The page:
Welcome to Going Bionic #220. Today we’re continuing our series on Managing Expectations by focusing on what to expect out of your first project. While some “first projects” are what dreams are made of, most are nightmares that turn into comical war stories years after the fact. While failure is never funny when you’re knee-deep in the middle of it, but it usually always is a steppingstone to bigger and better opportunities. So, without further ado, here are some thoughts on how to manage your expectations of creating and selling your first project, whether it is a feature film, TV/cable show, or script.

Your Maiden Voyage Will Probably Not Make Money
The first big pill you may have to swallow is that your first project is probably not going to make money. Should your film or script it break out of the pack of the thousands of projects made in the year it’s released, then Godspeed on your way to stardom. However, if it doesn’t light the world on fire, then you should be prepared to write it off as a loss, or have your investors write it off if you’re lucky enough to have investors.

Knowing how unlikely it is to make a profit the first time out, you’ll want to keep your budget low. That way, you’ll be a lot closer to realizing financial break-even, and if you don’t achieve break-even, at least your losses will hurt less. Thus, you should treat your first project’s budget as the price of admission into the amusement park that will become your career. Remember, while most people love going to Disneyland (especially on days when all the rides are working on there’s not a lot of traffic in the park), not many get to experience the Magic Kingdom without feeling a little pinch in your wallet or purse. It’s the same with your career in entertainment. Sure, you can come in and play on the roller coasters of the film industry, but you’ll have to pay handsomely for the privilege.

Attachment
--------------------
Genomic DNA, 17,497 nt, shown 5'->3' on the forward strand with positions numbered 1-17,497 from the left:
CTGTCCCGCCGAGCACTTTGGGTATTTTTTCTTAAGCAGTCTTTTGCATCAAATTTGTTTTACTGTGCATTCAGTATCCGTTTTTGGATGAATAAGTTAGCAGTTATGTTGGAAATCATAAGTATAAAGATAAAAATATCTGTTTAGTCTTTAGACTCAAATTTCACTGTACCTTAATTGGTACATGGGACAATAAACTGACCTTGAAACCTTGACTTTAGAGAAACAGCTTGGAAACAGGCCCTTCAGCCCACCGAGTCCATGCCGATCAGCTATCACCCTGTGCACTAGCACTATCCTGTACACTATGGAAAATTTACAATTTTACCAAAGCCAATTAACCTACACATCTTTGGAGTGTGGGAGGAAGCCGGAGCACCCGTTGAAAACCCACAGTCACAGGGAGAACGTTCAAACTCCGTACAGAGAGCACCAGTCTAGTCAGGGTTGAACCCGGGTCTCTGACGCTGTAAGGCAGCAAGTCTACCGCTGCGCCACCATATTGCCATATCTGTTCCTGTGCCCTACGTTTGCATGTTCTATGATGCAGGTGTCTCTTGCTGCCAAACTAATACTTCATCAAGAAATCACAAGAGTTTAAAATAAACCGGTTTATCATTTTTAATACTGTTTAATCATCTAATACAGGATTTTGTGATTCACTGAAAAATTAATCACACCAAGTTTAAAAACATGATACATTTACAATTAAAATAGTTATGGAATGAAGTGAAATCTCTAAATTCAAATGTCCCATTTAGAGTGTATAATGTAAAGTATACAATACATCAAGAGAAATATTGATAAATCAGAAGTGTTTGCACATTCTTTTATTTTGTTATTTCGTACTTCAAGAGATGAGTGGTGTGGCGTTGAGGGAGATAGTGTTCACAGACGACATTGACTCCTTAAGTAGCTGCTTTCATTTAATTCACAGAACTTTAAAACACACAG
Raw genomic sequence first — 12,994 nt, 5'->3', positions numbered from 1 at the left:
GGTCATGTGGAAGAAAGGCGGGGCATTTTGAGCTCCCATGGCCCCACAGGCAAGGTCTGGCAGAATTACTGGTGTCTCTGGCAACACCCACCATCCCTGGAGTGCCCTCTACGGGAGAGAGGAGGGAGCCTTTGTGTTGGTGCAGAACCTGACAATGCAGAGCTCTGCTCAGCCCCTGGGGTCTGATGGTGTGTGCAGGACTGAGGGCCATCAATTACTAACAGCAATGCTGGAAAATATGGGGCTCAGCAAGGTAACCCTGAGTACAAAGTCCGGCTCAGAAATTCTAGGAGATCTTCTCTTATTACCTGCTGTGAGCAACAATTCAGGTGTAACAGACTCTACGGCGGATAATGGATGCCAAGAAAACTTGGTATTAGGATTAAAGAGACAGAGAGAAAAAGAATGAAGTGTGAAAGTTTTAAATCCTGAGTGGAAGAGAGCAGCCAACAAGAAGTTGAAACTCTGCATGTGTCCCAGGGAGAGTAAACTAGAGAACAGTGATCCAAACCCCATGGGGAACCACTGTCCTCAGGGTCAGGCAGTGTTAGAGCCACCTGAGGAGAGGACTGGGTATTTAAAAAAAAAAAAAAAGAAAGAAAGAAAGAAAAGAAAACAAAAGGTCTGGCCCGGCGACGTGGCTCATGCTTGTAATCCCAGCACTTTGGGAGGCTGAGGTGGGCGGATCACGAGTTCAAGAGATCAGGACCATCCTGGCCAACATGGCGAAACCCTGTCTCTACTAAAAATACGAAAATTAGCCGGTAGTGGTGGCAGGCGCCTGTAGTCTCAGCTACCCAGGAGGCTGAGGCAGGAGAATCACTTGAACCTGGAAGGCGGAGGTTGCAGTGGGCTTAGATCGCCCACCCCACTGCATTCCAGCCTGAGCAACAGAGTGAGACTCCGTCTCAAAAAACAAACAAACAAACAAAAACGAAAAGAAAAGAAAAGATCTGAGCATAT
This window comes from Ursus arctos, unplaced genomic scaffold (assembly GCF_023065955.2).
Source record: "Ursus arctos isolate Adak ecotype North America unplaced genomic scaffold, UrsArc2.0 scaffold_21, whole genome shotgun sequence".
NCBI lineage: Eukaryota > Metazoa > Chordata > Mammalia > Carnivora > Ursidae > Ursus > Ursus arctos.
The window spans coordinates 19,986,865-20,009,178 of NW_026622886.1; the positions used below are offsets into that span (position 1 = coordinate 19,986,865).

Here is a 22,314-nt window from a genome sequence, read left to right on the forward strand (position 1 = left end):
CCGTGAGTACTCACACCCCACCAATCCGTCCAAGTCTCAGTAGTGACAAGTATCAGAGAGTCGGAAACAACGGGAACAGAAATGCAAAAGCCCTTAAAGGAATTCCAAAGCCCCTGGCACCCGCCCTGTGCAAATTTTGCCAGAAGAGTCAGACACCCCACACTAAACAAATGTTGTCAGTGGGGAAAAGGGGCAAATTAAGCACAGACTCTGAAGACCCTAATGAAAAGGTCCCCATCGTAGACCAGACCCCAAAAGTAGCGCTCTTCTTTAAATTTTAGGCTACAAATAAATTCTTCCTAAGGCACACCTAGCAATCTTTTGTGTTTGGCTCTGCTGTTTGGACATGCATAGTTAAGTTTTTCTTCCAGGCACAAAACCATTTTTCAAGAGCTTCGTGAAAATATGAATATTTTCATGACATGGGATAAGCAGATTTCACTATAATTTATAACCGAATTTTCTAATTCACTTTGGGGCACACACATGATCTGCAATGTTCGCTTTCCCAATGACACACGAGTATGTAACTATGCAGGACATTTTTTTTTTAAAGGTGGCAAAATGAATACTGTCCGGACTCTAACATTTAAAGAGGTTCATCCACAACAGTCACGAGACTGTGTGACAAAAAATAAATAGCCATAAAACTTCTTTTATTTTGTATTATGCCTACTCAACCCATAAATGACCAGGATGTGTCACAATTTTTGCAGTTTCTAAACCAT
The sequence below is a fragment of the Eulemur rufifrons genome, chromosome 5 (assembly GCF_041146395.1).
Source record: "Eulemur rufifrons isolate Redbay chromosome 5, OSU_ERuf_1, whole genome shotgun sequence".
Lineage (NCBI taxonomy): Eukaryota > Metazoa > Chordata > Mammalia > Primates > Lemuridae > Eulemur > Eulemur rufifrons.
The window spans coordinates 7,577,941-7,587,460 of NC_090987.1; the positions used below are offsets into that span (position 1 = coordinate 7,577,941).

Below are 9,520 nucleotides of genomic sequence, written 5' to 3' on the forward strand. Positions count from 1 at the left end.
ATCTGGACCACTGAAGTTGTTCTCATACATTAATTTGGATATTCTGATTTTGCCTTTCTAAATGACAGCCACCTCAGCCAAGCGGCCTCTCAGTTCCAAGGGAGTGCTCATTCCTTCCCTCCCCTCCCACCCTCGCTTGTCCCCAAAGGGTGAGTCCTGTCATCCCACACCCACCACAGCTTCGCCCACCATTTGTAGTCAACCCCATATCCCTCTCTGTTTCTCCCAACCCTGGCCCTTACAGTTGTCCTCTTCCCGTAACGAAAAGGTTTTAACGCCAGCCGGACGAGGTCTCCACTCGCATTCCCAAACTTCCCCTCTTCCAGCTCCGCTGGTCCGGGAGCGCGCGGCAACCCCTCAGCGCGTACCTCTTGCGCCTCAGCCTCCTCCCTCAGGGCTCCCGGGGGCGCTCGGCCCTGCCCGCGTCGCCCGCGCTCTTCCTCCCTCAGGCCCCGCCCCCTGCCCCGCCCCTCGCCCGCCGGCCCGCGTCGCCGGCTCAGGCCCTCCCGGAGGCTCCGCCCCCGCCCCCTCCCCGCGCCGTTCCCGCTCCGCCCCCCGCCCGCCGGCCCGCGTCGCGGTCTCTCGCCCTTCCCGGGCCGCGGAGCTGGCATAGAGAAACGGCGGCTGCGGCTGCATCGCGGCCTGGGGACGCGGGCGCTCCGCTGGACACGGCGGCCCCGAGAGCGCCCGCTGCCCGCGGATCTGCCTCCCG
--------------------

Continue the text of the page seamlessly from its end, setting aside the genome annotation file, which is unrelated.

Film Festivals
Since so few film festivals mean anything to the advancement of your career, you should really hold out to see if you can wrangle the attention of one of the “big six” titans. The biggest festivals on the planet are Cannes, Berlin, Sundance and Toronto, followed by Tribeca and SXSW. So, if your film doesn’t get into one of those, then you might as well focus directly on getting a distributor and not spend the next 12-18 months playing festivals that won’t advance your career.

Furthermore, if you do wrangle a spot in one of the festivals above, you should accept the offer and thank your lucky stars. I recently spoke to a filmmaker who turned down Berlin to play his film at Rotterdam. Why would anyone do that? Regardless of how hip and cool Rotterdam is (which is what I’ve heard from many accounts), it’s simply not Berlin. Thus, choosing a less significant film festival over a titan is like choosing to drive a Camaro over a Ferrari. Sure, Camaros are rocket-fast, but they’re nowhere near as head turning as Ferraris.

Submission Timeframes
The quickest anyone will get back to you on your film, TV pilot or screenplay, is two weeks, and more than likely your response time will be four to six weeks or more. People don’t generally view new projects quickly, unless they’re an immense amount of heat on the project, i.e. a major film festival win, A-list attachment, or verifiable financing. So, if somebody does get back to you incredibly fast, they either a) love the material and are about to change your life, or b) they have very little going on in their careers and are looking for the next project to sink their creative teeth into.